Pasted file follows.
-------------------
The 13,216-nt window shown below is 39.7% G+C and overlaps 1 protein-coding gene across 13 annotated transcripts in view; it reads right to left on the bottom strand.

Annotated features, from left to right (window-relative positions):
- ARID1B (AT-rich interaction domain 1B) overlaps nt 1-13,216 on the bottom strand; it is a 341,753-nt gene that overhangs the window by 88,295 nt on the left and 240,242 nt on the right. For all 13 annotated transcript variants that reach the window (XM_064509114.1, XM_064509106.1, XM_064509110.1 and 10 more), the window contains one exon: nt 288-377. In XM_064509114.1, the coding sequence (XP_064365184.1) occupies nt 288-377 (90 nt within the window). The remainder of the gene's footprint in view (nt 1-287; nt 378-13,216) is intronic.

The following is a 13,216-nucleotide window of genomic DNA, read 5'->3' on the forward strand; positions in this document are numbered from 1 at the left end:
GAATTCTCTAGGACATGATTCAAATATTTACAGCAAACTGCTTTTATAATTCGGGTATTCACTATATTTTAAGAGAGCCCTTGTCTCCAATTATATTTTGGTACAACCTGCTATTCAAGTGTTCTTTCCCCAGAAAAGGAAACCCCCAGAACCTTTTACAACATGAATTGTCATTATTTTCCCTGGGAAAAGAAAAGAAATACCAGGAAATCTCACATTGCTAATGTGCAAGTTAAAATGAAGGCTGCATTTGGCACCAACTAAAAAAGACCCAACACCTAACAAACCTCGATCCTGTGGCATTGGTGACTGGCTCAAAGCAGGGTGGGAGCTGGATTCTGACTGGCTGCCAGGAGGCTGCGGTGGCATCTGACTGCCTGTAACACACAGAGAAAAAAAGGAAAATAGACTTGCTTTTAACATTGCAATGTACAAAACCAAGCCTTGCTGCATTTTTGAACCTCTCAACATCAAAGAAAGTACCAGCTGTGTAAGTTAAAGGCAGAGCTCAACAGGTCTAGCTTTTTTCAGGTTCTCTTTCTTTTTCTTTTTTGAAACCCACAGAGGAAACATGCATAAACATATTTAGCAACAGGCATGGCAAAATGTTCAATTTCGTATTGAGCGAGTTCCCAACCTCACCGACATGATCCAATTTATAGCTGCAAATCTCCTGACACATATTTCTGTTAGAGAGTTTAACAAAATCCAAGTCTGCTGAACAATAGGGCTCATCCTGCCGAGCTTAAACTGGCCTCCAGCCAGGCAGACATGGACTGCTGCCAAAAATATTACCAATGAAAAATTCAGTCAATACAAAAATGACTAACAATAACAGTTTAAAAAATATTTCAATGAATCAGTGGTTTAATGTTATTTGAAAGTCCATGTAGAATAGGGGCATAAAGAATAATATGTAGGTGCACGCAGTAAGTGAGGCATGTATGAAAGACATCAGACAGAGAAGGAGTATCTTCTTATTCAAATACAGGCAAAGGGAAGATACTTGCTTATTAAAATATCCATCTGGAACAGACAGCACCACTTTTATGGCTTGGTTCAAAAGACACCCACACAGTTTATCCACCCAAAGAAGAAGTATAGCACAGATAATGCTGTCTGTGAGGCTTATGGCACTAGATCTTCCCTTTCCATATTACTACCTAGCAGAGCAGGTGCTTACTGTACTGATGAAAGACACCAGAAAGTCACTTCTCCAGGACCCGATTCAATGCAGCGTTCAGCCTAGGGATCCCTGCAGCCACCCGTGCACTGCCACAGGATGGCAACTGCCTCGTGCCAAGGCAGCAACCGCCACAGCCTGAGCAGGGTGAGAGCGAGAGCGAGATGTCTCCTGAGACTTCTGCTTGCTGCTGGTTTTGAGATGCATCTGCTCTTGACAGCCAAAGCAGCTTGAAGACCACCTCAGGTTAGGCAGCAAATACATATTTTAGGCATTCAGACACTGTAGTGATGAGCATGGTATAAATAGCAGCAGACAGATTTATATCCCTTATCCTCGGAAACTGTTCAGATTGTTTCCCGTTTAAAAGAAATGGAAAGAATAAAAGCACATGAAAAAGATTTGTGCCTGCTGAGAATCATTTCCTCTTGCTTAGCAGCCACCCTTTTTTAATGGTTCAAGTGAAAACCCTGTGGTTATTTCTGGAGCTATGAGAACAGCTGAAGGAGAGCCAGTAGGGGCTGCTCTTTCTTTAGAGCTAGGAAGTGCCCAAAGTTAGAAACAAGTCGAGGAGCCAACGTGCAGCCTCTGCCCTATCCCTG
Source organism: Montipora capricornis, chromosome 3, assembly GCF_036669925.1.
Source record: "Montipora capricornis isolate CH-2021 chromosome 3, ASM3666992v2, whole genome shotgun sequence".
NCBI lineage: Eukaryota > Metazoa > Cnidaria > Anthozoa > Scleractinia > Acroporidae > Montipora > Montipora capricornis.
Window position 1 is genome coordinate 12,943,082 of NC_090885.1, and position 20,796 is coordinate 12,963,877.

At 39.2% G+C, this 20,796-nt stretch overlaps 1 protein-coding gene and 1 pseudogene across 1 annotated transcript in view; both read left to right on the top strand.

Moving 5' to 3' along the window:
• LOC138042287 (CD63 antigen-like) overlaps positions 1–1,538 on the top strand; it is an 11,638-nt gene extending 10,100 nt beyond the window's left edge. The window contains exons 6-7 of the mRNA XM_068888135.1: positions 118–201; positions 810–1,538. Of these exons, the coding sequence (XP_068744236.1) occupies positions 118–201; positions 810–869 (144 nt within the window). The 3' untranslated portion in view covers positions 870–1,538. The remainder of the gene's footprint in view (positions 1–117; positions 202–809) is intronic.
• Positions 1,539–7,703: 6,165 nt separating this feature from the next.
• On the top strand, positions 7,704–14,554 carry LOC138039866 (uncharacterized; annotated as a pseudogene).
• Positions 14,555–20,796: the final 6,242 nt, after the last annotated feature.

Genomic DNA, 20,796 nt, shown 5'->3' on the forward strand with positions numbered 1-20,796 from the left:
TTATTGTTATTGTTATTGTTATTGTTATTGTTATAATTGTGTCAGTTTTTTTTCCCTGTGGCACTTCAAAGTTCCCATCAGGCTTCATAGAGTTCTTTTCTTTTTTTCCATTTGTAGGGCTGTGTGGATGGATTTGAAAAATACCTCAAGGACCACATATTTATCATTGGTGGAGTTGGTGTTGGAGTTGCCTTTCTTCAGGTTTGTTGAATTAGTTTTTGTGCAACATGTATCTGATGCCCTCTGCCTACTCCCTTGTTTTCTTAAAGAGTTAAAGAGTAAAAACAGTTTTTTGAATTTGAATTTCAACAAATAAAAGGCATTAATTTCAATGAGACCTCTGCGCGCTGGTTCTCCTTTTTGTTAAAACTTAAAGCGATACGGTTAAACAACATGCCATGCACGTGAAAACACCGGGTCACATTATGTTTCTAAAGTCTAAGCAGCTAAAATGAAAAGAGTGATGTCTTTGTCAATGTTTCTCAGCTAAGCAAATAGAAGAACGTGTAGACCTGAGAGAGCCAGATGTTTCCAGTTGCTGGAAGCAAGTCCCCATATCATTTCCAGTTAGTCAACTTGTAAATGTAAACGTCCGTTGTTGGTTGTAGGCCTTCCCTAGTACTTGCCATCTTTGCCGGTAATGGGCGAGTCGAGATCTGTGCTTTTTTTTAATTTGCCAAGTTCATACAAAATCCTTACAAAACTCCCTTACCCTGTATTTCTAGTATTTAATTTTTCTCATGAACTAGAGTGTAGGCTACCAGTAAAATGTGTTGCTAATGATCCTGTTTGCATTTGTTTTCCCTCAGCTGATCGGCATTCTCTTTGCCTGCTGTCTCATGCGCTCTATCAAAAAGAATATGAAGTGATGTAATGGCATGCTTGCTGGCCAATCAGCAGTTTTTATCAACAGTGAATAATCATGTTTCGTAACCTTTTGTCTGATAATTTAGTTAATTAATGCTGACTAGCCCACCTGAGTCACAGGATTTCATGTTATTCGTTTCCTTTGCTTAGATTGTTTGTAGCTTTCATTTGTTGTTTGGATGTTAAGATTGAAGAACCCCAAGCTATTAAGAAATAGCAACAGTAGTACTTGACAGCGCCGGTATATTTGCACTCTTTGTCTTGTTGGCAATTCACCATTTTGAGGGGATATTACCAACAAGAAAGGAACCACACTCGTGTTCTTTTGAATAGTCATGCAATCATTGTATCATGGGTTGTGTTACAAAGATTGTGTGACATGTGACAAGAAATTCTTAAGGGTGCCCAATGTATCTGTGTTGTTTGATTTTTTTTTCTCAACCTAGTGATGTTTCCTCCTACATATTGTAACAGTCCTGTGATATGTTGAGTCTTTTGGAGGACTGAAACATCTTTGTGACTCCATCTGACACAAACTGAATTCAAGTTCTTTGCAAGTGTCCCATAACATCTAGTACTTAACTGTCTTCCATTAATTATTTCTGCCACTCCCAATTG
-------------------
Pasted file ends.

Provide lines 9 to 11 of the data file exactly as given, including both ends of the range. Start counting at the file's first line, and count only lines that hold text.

Window position 1 is genome coordinate 12,943,082 of NC_090885.1, and position 20,796 is coordinate 12,963,877.

At 39.2% G+C, this 20,796-nt stretch overlaps 1 protein-coding gene and 1 pseudogene across 1 annotated transcript in view; both read left to right on the top strand.

Moving 5' to 3' along the window: